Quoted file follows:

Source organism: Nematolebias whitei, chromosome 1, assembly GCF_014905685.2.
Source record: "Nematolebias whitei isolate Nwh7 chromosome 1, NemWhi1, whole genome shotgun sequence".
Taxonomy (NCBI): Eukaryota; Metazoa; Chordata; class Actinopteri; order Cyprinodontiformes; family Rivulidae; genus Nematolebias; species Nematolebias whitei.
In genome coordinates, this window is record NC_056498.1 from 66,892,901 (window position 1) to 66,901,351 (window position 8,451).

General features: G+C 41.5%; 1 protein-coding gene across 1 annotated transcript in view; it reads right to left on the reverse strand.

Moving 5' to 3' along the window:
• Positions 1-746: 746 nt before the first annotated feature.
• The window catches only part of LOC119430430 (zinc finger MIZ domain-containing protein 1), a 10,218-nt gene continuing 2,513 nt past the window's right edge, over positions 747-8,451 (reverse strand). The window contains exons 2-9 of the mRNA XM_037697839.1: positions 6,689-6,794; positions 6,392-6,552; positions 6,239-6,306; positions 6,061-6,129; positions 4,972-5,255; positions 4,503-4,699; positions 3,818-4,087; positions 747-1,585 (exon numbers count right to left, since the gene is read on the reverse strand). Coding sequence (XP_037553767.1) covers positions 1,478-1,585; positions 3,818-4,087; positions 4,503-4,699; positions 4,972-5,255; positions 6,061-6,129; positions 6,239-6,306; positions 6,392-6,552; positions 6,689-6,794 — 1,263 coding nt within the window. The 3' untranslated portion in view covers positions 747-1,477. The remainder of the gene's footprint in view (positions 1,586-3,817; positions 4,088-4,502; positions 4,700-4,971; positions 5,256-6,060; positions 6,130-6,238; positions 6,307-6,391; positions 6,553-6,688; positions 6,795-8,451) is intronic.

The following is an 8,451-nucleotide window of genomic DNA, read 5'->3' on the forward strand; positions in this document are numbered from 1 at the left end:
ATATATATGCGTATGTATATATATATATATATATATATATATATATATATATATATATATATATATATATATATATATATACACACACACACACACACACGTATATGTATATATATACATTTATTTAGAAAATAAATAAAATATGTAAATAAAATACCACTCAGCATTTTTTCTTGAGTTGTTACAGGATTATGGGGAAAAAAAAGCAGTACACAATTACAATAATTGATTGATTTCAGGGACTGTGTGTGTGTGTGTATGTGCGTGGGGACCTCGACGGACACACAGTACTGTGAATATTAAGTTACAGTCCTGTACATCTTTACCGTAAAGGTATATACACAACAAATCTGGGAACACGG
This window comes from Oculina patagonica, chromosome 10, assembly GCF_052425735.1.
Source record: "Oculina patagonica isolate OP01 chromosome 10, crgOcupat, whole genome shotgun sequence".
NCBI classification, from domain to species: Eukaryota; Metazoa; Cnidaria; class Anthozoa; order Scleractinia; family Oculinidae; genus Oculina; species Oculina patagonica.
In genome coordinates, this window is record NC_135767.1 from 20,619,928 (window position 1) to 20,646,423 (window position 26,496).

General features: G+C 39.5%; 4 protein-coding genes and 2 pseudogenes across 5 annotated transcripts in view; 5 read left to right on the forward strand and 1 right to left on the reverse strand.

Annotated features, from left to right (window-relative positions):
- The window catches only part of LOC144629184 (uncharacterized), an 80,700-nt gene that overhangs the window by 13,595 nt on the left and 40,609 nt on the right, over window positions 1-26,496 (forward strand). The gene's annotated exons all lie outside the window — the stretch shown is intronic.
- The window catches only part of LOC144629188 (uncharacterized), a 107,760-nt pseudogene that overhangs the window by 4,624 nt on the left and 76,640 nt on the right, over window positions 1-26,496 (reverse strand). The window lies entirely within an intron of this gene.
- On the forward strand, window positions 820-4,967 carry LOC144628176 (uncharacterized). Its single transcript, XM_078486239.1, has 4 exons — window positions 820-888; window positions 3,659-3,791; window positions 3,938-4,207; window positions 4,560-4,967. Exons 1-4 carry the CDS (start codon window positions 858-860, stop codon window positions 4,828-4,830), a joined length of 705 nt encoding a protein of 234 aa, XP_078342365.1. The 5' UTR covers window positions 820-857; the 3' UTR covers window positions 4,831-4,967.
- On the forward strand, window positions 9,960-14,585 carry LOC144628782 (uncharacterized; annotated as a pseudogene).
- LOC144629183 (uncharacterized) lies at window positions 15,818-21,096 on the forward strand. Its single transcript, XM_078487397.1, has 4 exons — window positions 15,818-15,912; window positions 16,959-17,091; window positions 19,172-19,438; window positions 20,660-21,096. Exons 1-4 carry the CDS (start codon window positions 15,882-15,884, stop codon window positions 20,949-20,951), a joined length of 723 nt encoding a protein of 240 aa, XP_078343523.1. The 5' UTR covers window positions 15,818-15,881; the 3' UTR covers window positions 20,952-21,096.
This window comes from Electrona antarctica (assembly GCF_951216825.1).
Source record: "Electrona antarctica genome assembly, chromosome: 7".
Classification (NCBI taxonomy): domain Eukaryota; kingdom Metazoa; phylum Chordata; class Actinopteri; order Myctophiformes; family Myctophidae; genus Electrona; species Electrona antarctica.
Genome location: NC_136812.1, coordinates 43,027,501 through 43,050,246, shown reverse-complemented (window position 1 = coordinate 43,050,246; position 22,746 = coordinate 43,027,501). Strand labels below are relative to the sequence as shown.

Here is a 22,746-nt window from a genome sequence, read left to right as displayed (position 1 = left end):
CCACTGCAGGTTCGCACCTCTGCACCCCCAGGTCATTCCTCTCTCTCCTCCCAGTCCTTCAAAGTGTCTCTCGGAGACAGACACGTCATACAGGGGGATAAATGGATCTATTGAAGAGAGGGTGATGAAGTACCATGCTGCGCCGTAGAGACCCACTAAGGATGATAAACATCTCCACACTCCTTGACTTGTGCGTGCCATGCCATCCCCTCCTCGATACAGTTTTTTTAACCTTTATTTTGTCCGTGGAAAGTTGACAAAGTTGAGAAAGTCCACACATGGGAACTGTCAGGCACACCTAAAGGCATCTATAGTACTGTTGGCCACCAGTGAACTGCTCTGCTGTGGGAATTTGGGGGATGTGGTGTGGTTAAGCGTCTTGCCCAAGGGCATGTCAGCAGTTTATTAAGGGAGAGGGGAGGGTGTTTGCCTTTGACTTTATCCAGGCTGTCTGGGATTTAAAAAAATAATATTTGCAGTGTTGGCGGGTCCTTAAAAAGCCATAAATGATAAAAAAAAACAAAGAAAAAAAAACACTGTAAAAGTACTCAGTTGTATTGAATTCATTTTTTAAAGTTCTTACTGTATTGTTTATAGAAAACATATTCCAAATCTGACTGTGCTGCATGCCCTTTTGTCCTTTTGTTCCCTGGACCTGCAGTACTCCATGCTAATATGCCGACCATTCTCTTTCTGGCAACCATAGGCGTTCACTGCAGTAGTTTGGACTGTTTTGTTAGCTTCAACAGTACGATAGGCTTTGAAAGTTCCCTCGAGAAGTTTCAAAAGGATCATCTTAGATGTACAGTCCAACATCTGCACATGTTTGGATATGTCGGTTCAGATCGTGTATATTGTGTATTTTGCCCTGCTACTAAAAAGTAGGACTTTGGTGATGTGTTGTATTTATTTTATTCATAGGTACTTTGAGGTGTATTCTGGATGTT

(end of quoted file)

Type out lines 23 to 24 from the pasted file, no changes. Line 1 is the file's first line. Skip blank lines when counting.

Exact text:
Source record: "Electrona antarctica genome assembly, chromosome: 7".
Classification (NCBI taxonomy): domain Eukaryota; kingdom Metazoa; phylum Chordata; class Actinopteri; order Myctophiformes; family Myctophidae; genus Electrona; species Electrona antarctica.